Mars and Jupiter. 

Also known as minor


Meteors and Meteorites

● Meteors are also called as shooting


● Meteors are fragments of rocks

coming towards the Earth.

● They are formed due to collision

among the asteroids.

● Meteors that do not burn up

completely in Earth’s atmosphere and

land on the Earth, are called


● Meteorites are composed of various

proportions of a nickel-iron alloy (10%

nickel and 90% iron) and silicate


Classification of Planets

Inner Planets Include Mercury, Venus,

Earth and Mars.

Outer Planets Include Jupiter, Saturn,

Uranus and Neptune.

Inner Planet Outer Planet

They are called as

Terrestrial or Rocky


They are called as

Jovian or Gaseous


They are nearer to

the Sun.

They are far away

from the Sun.

Dwarf Planet According to

International Astronomical Union (IAU),

it is a celestial body in direct orbit of the

Sun, that is massive enough that its shape

is controlled by gravitational forces, but has

not cleared its neighbourhood. e.g., Pluto,

Ceres, Eris, Makemake and Haumea.

A light year is the distance light travels in

one year at the speed of 3 10 8

× m/s.

Astronomical unit mean distance

between Earth and Sun.


● The Earth is an oblate spheroid. It is

almost spherical, flattened a little at

the poles with a slight bulge at the

centre (equator).

● Perihelion Nearest position of the

Earth to the Sun.

● Aphelion Farthest position of the

Earth from Sun.

● The Earth’s interior is composed of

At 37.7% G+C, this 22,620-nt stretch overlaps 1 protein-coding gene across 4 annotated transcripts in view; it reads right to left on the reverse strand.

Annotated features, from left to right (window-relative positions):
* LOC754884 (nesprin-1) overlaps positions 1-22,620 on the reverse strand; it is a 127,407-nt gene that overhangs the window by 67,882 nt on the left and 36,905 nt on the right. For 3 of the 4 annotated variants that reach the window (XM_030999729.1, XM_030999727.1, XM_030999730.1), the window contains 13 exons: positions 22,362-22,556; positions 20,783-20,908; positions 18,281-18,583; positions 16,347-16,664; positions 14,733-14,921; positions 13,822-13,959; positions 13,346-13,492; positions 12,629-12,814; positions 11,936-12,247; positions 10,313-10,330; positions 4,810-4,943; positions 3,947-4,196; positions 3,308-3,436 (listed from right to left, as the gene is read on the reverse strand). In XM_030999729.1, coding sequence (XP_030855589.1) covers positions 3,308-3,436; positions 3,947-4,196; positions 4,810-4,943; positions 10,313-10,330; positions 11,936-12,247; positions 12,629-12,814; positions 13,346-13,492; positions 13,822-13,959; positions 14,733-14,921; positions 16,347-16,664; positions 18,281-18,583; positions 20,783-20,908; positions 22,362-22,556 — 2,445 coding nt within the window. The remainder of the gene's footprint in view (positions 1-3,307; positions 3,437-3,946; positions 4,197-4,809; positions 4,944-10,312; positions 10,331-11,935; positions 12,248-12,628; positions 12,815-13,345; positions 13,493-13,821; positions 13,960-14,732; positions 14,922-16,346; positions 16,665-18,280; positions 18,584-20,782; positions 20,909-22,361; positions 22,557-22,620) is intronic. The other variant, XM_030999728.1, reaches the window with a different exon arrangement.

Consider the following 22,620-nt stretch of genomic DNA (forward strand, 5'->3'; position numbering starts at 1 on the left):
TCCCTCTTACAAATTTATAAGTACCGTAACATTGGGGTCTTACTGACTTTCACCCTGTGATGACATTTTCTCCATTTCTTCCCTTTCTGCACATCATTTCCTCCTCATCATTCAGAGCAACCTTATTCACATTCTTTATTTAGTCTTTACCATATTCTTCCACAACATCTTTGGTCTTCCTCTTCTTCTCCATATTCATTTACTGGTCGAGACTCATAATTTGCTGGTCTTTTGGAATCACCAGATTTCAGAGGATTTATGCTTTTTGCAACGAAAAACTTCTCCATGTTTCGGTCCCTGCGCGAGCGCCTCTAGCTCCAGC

three major layers: the crust, the

mantle and the core.

Eduard Suess has explained the interior of

Earth on the basis of chemical

composition as SIAL, SIMA and NIFE.

● SIAL (Silicon-Aluminium) Upper part of

the crust.

● SIMA (Silicon-Magnesium) Lower part of

the crust.

● NIFE (Nickel-Iron) Outer part of the core.

● Rotation of the Earth Earth spins on its

imaginary axis from West to East in one day.

Result in causation of day and night, tides.

● Revolution of the Earth Earth’s motion

in elliptical orbit around the Sun in one

year. Result in Change of seasons.

Age 4550 million years

Mass 5 976 1024

. × kg

Volume 1083 1012

. × km3

Mean Density 5.513 g/cm3

Total Surface Area 510 million sq km

Land Area 29.2% of the total surface


Water Area 70.8% of the total surface


Rotation Speed 23 hr, 56 min and 4.100 sec

Revolution Speed 365 days, 5 hr and 45.51


Dates when days

and nights are equal

March 21 (Vernal Equinox);

23rd September,

(Autumnal Equinox)

Longest day 21st June, (Summer

Solstice) Sun is vertically

overhead at Tropic of


Shortest night 22nd December,

(Winter Solstice) Sun is

vertically overhead at

Tropic of Capricorn

Escape velocity 11.2 km/sec

Mean surface




Imaginary lines drawn on the Earth’s surface

parallel to the equator. Equator (0°) is the

biggest latitude that divides Earth in two

equal hemispheres (North and South).

Tropic of Cancer 23.5°N

Tropic of Capricorn 23.5°S

Arctic Circle 66.5°N

Antarctic Circle 66.5°S

● Each degree of latitude equals 111 km.

Longitudes (Meridians)

● Meridians are a series of semicircles

that run from pole to pole passing

through the equator.

● Prime Meridian passes through

Greenwich near London, divides the

Earth in Eastern and Western

hemisphere. Its value is 0°.

● Longitude has very important function

i.e., it determines local time in relation

to Greenwich Mean Time (GMT).

● 1° change of longitude corresponds to

4 minutes difference in time.

International Date Line (IDL)

● It is the longitude where the date

changes by exactly one day when it is